'Provided that nothing contained In this Section shall apply to any jagir land:-- (a) the income of which is utilized for the maintenance of any educational institution or any place of religious worship or for the performance of any religious service, or

b. ..................'

We have already pointed out that Section 20 exempted one particular class of jagirs granted to religious institutions from the operation of the Act. Then comes this proviso which lays down that nothing in Section 4 would apply to that class of jagirs. This enforces our view that the exemption in Section 20 relating to this class of jagirs was absolute, and it was not the intention of the legislature that the lands included in this class of jagirs should be interfered with at all.

The effect of this proviso to Section 4 was that Section 4 did not apply to such jagirs, and land revenue would not be fixed on such jagirs, and in consequence the jagirs would continue to pay the tribute to the Government, if any, under the existing law, and the grantee of jagir land from such a jagirdar would continue to pay any sum to the jagirdar in respect of such grant as he was liable to pay from before. Clearly, therefore, the intention of the legislature was being carried out by this proviso, and there was no intention to interfere with this class of jagirs and the sub-grantees from the jagirdars of this class.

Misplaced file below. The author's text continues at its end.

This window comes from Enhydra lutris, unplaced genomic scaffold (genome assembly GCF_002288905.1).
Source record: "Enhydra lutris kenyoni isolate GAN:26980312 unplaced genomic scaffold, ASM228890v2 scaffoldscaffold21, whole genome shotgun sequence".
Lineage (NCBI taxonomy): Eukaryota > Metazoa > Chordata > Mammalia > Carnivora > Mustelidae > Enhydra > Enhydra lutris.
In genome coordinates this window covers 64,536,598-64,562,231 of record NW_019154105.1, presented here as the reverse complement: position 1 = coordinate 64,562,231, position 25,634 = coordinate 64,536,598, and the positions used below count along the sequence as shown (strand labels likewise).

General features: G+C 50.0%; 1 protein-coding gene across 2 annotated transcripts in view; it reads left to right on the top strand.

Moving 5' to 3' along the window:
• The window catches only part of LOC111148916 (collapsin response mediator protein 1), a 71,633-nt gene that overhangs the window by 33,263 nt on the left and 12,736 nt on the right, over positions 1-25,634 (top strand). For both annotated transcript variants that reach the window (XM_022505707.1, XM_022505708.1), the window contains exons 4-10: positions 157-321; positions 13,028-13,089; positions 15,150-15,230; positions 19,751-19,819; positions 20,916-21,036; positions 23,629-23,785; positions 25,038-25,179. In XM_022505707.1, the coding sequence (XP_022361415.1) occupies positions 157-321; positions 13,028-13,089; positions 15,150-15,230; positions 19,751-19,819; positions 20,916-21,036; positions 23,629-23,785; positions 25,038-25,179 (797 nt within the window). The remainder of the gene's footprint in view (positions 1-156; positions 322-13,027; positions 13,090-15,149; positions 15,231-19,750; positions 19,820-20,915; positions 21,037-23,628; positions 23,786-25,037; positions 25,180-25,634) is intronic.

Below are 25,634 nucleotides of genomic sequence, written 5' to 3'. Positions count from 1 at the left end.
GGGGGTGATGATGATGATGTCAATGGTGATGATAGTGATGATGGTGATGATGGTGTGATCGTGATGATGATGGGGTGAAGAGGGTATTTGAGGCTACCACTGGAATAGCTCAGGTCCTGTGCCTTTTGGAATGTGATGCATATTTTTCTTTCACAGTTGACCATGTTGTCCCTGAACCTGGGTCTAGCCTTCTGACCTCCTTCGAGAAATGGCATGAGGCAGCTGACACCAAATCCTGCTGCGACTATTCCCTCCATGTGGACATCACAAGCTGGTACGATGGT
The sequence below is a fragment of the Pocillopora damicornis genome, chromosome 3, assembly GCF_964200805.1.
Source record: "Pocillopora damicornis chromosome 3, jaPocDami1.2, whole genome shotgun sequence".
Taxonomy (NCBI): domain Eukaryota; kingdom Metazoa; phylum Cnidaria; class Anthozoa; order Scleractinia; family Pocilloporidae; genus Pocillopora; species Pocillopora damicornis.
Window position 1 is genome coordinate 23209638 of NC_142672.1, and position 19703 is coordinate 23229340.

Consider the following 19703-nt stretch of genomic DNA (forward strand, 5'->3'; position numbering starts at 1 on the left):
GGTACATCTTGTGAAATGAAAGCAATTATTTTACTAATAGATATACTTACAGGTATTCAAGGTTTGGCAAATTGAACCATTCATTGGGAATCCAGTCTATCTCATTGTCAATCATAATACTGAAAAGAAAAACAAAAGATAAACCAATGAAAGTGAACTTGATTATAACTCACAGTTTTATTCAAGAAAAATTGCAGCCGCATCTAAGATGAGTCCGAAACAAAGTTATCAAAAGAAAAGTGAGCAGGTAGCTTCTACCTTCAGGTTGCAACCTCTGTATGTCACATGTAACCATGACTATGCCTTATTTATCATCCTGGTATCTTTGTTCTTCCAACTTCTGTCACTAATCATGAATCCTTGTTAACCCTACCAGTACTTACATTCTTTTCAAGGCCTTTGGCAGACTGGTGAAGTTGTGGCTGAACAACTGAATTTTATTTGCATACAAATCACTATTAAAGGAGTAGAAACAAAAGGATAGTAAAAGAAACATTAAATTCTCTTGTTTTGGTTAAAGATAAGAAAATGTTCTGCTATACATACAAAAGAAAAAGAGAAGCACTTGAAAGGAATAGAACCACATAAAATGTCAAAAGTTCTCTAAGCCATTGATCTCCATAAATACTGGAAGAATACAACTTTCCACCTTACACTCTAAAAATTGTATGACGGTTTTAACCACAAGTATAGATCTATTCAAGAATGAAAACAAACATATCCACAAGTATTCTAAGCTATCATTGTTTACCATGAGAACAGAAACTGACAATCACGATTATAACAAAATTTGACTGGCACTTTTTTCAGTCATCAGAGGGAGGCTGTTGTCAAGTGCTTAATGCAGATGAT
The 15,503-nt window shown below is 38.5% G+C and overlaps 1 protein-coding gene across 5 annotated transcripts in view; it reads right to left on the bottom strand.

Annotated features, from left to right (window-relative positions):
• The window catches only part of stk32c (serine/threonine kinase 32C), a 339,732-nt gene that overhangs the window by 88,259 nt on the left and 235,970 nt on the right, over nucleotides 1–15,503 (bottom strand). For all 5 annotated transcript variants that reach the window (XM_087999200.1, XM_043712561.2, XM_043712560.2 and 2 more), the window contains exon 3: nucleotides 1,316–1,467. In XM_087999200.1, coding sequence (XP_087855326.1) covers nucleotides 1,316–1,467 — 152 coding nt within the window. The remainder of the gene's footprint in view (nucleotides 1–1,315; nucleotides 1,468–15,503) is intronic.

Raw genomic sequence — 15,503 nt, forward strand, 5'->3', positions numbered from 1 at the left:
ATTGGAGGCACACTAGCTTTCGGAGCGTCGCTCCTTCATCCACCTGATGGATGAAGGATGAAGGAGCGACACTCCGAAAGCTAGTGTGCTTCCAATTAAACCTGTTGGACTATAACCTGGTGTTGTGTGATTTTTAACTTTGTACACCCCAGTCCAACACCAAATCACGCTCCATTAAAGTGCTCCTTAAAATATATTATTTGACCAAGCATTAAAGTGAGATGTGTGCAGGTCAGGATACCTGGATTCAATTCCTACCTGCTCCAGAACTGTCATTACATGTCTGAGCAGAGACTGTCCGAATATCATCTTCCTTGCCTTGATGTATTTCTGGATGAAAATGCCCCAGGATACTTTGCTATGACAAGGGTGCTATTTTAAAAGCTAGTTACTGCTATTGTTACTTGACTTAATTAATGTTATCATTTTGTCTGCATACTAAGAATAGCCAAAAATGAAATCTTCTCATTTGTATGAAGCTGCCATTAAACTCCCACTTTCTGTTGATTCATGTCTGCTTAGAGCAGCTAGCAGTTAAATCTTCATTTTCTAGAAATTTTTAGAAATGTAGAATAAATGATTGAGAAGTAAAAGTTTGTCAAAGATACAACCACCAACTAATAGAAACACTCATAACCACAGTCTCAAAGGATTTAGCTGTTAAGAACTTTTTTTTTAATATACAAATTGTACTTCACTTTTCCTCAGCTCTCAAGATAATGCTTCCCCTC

11. It was urged that Section 2(g), (h) and (j), which deal with definition of jagirdar jagir land, and land are very wide in amplitude and the applicants are jagirdars within the meaning of that word as defined in Section 2 (g), and the land is 'jagir land', and therefore liable to be resumed. It is also urged that it is possible to separate the interest of the Sub-grantees from the interest of the religious institution, and the State can resume the interest of the Sub-grantees leaving the interest of the religious institution untouched as required by Section 20 of the Act. We are of opinion that this is not possible, and if the State acquires the interest of the Sub-grantee it is certainly not leaving the interest of the religious institution untouched as is the intention of the exemption under Section 20